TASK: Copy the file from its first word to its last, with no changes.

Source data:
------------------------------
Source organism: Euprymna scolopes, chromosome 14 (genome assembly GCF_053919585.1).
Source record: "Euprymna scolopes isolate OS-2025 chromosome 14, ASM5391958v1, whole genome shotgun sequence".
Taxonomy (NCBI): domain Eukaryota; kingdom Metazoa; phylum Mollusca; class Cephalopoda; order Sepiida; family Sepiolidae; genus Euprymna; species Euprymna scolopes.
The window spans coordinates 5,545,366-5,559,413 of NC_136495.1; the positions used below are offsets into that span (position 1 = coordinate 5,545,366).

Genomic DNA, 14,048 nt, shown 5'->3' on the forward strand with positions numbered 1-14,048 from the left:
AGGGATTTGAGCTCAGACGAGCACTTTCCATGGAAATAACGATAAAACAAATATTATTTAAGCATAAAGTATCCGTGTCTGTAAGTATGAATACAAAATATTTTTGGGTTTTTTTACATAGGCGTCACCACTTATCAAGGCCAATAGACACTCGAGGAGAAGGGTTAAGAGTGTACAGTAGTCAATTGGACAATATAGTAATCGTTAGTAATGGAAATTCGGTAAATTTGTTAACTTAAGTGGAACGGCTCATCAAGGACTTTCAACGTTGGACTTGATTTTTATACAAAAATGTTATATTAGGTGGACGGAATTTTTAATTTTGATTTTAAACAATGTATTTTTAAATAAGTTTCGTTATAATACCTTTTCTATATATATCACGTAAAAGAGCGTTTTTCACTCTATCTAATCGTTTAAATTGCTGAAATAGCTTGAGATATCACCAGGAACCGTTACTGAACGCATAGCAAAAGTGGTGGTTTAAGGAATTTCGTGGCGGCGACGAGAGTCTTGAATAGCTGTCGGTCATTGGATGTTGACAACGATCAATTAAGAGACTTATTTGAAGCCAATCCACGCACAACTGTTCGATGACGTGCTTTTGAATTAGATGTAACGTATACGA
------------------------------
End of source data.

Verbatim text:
Source organism: Euprymna scolopes, chromosome 14 (genome assembly GCF_053919585.1).
Source record: "Euprymna scolopes isolate OS-2025 chromosome 14, ASM5391958v1, whole genome shotgun sequence".
Taxonomy (NCBI): domain Eukaryota; kingdom Metazoa; phylum Mollusca; class Cephalopoda; order Sepiida; family Sepiolidae; genus Euprymna; species Euprymna scolopes.
The window spans coordinates 5,545,366-5,559,413 of NC_136495.1; the positions used below are offsets into that span (position 1 = coordinate 5,545,366).

Genomic DNA, 14,048 nt, shown 5'->3' on the forward strand with positions numbered 1-14,048 from the left:
AGGGATTTGAGCTCAGACGAGCACTTTCCATGGAAATAACGATAAAACAAATATTATTTAAGCATAAAGTATCCGTGTCTGTAAGTATGAATACAAAATATTTTTGGGTTTTTTTACATAGGCGTCACCACTTATCAAGGCCAATAGACACTCGAGGAGAAGGGTTAAGAGTGTACAGTAGTCAATTGGACAATATAGTAATCGTTAGTAATGGAAATTCGGTAAATTTGTTAACTTAAGTGGAACGGCTCATCAAGGACTTTCAACGTTGGACTTGATTTTTATACAAAAATGTTATATTAGGTGGACGGAATTTTTAATTTTGATTTTAAACAATGTATTTTTAAATAAGTTTCGTTATAATACCTTTTCTATATATATCACGTAAAAGAGCGTTTTTCACTCTATCTAATCGTTTAAATTGCTGAAATAGCTTGAGATATCACCAGGAACCGTTACTGAACGCATAGCAAAAGTGGTGGTTTAAGGAATTTCGTGGCGGCGACGAGAGTCTTGAATAGCTGTCGGTCATTGGATGTTGACAACGATCAATTAAGAGACTTATTTGAAGCCAATCCACGCACAACTGTTCGATGACGTGCTTTTGAATTAGATGTAACGTATACGA